Emerging markets followed suit, as have developed markets. Pressure from China could lead to further weakening of emerging-market currencies and capital flight from Beijing to Bangkok to Brazil. In turn, a subsequent strengthening of the dollar and yen could lead to further deflationary consequences in the U.S. and Japan, an unwelcome development, at best.
While the fourth year of a U.S. presidential cycle is typically positive, there are reasons to be cautious, beginning first with the myriad negative developments from outside the States.
China's weakness is chief among them, followed by rising geopolitical risk, a less friendly Fed (until proven otherwise), political risk in a rather uncertain presidential race, and the risk of regulatory and tax law changes that could prove unfavorable to a continued bull market here at home.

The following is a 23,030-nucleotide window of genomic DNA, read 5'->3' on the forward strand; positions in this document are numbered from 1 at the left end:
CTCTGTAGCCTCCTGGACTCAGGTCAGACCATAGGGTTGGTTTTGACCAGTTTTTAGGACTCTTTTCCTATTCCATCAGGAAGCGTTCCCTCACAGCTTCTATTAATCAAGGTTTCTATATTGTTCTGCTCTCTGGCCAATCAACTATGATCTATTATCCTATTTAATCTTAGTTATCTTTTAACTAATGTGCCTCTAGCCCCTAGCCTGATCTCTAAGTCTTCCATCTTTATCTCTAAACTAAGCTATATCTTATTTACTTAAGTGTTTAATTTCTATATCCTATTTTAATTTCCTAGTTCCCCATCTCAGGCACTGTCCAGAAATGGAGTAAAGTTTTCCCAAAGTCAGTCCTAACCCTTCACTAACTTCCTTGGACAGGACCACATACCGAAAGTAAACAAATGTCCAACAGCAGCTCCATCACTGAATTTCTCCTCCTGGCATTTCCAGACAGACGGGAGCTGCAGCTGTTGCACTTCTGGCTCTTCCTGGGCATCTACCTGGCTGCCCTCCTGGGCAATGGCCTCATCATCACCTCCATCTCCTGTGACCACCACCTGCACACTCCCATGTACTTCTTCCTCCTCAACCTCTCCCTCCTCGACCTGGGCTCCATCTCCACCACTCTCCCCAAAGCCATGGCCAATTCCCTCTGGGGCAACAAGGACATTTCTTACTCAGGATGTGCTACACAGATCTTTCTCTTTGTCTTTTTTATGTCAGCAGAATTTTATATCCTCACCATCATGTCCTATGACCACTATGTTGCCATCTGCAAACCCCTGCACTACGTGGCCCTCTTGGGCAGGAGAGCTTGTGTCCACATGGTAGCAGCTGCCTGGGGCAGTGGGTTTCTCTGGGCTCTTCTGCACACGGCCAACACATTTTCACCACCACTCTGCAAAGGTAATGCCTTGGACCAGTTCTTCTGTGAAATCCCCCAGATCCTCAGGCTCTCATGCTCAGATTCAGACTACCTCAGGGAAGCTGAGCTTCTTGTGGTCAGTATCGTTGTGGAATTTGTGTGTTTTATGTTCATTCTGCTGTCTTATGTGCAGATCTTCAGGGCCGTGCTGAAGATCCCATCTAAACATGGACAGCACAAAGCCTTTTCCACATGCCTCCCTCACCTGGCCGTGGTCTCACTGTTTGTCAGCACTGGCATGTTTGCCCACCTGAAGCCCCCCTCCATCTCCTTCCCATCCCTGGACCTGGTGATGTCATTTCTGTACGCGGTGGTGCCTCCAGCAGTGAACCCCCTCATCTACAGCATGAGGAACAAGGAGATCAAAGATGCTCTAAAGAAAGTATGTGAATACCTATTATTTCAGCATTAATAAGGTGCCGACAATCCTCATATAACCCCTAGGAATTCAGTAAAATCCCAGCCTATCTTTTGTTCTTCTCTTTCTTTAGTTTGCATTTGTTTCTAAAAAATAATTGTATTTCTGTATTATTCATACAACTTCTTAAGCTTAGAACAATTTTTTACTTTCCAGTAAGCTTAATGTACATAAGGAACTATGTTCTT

But China, in many ways, looms largest. While its consumer economy is growing, China's manufacturing sector had, up until recently, produced a "super cycle" in commodities, the death of which has adversely affected everything from copper to crude oil.